The opinion of the court was delivered by: ZIEGLER
The Securities and Exchange Commission filed a civil enforcement action seeking to compel Wheeling-Pittsburgh Steel Corporation and Dennis J. Carney to produce evidence concerning the identity of any company or individual with whom merger or acquisition discussions were held. We decline to place the imprimatur of this court upon the activities of the Commission and, therefore, relief will be denied.
On August 17, 1979, the Securities and Exchange Commission (Commission) filed an application with this court for an enforcement order pursuant to section 21(c) of the Securities Exchange Act of 1934, 15 U.S.C. § 78u(c) (1976).
The Commission seeks to enforce that portion of a subpoena Duces tecum dated August 2, 1979, and directed to Wheeling-Pittsburgh Steel Corporation (W-P) and its president, Dennis J. Carney (Carney), which requires respondents to disclose information that the Commission deems relevant to its investigation.
On August 27, 1979, respondents filed an answer and counterclaim advancing four distinct defenses. They are as follows: (1) The information sought is irrelevant to any legitimate inquiry by the Commission; (2) the subpoena demands confidential information and disclosure would cause irreparable harm to the company; (3) the subpoena was issued in bad faith and for the purpose of harassment; and (4) the investigation constitutes a misuse and abuse of an administrative agency by persons who oppose the grant of federal loan guarantees to W-P. As a result, respondents urge this court to enjoin the entire investigation.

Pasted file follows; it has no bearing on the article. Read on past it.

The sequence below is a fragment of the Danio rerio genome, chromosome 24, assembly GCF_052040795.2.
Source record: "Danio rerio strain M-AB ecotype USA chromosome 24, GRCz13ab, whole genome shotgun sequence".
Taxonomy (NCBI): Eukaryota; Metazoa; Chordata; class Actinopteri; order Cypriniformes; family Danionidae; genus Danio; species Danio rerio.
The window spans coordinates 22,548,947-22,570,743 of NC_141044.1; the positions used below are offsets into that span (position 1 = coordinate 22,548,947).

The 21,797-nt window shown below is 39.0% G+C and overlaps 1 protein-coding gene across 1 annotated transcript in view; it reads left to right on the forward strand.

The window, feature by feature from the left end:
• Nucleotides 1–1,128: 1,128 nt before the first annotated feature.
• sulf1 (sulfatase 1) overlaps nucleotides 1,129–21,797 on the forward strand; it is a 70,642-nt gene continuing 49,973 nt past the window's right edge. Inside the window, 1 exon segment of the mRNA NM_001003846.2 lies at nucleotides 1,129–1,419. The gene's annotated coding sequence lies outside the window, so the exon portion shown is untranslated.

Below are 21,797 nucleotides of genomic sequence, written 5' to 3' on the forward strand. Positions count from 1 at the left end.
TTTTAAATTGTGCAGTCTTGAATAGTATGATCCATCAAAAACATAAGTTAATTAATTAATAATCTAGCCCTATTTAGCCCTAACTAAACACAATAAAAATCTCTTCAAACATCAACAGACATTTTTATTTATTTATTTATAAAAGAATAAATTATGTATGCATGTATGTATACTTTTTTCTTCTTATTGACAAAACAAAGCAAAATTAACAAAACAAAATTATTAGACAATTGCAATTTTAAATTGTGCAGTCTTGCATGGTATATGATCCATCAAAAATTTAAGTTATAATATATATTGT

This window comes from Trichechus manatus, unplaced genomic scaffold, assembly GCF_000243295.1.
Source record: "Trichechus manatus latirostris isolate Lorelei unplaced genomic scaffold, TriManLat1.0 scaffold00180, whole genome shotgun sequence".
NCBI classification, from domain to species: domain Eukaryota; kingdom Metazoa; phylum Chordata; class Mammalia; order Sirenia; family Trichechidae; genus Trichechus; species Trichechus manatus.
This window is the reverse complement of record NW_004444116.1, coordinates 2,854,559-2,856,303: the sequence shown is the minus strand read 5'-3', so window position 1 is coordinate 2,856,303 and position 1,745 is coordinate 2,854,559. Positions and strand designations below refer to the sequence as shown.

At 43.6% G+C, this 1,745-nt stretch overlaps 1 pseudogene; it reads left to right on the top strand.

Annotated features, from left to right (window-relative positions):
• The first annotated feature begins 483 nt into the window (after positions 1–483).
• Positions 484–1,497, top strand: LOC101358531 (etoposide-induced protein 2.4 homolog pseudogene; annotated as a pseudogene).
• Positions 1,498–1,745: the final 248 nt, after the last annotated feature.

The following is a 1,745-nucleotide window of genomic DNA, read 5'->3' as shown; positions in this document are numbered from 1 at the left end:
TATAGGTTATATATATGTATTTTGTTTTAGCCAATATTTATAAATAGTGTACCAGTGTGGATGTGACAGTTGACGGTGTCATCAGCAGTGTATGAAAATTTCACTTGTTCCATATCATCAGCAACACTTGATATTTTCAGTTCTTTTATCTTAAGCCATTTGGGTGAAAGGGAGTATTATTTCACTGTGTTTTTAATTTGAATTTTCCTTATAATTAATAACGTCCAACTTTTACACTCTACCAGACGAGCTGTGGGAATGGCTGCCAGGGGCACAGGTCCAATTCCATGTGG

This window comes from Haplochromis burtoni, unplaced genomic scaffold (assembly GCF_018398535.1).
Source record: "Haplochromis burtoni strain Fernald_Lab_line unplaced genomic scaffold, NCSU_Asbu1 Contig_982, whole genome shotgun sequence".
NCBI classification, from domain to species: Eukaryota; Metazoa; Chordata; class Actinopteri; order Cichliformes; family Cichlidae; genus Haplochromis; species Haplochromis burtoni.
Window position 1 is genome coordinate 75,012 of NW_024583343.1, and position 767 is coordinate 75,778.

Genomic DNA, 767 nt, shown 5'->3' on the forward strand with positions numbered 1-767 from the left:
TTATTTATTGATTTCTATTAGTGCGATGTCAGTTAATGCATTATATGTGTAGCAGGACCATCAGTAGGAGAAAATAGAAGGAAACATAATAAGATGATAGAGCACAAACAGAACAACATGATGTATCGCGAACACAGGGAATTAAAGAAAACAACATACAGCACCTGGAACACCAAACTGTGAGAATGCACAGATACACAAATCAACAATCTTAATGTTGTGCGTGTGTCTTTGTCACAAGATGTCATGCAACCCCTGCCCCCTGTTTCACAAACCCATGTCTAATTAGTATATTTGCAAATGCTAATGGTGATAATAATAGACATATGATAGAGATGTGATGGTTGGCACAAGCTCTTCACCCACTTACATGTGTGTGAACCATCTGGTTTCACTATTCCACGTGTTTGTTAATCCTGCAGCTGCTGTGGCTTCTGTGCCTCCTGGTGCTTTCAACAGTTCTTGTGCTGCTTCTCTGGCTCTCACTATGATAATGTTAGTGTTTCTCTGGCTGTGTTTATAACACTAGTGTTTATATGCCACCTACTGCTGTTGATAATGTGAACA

The court, tracking the procedures outlined in United States v. McCarthy, 514 F.2d 368, 372-73 (3d Cir. 1975), and its progeny, United States v. Genser, 582 F.2d 292, 302 (3d Cir. 1978), conducted hearings on September 7, 13 and 14. The testimony of the witnesses
and the exhibits raised serious issues concerning the propriety of the Commission's investigation. In particular, the court was concerned with respect to the apparent abuse of the investigative process by persons opposed to the grant of federal loan guarantees to W-P, as well as the role, if any, of the agency in furthering the conduct. Accordingly, at the close of the hearing on September 14, 1979, the court granted respondents' request for discovery.
The discovery order was narrowly drawn to insure that the burden on the administrative agency would be minimized as much as possible.
A final hearing was conducted on October 22, 1979, after completion of the authorized discovery. We now articulate the following findings of fact and conclusions of law in accordance with United States v. McCarthy and Fed.R.Civ.P. 52(a).